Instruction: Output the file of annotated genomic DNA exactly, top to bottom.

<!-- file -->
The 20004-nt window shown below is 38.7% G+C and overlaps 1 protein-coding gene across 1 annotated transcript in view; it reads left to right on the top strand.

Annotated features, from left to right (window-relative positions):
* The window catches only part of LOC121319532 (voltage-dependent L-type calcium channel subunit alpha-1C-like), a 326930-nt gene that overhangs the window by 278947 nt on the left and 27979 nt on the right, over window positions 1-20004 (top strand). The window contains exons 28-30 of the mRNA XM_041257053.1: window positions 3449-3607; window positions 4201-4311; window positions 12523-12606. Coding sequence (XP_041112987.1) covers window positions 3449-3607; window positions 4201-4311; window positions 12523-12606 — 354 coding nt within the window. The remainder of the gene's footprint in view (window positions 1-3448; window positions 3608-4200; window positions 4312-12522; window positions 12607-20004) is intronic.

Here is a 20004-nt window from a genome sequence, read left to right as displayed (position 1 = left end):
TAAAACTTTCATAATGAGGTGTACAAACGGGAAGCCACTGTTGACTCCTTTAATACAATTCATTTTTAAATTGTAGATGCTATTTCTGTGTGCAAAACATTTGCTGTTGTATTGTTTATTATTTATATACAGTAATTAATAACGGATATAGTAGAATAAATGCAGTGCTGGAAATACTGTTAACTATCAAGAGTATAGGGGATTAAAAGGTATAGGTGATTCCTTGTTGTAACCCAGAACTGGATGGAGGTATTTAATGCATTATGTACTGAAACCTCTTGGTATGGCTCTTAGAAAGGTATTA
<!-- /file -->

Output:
The 20004-nt window shown below is 38.7% G+C and overlaps 1 protein-coding gene across 1 annotated transcript in view; it reads left to right on the top strand.

Annotated features, from left to right (window-relative positions):
* The window catches only part of LOC121319532 (voltage-dependent L-type calcium channel subunit alpha-1C-like), a 326930-nt gene that overhangs the window by 278947 nt on the left and 27979 nt on the right, over window positions 1-20004 (top strand). The window contains exons 28-30 of the mRNA XM_041257053.1: window positions 3449-3607; window positions 4201-4311; window positions 12523-12606. Coding sequence (XP_041112987.1) covers window positions 3449-3607; window positions 4201-4311; window positions 12523-12606 — 354 coding nt within the window. The remainder of the gene's footprint in view (window positions 1-3448; window positions 3608-4200; window positions 4312-12522; window positions 12607-20004) is intronic.

Here is a 20004-nt window from a genome sequence, read left to right as displayed (position 1 = left end):
TAAAACTTTCATAATGAGGTGTACAAACGGGAAGCCACTGTTGACTCCTTTAATACAATTCATTTTTAAATTGTAGATGCTATTTCTGTGTGCAAAACATTTGCTGTTGTATTGTTTATTATTTATATACAGTAATTAATAACGGATATAGTAGAATAAATGCAGTGCTGGAAATACTGTTAACTATCAAGAGTATAGGGGATTAAAAGGTATAGGTGATTCCTTGTTGTAACCCAGAACTGGATGGAGGTATTTAATGCATTATGTACTGAAACCTCTTGGTATGGCTCTTAGAAAGGTATTA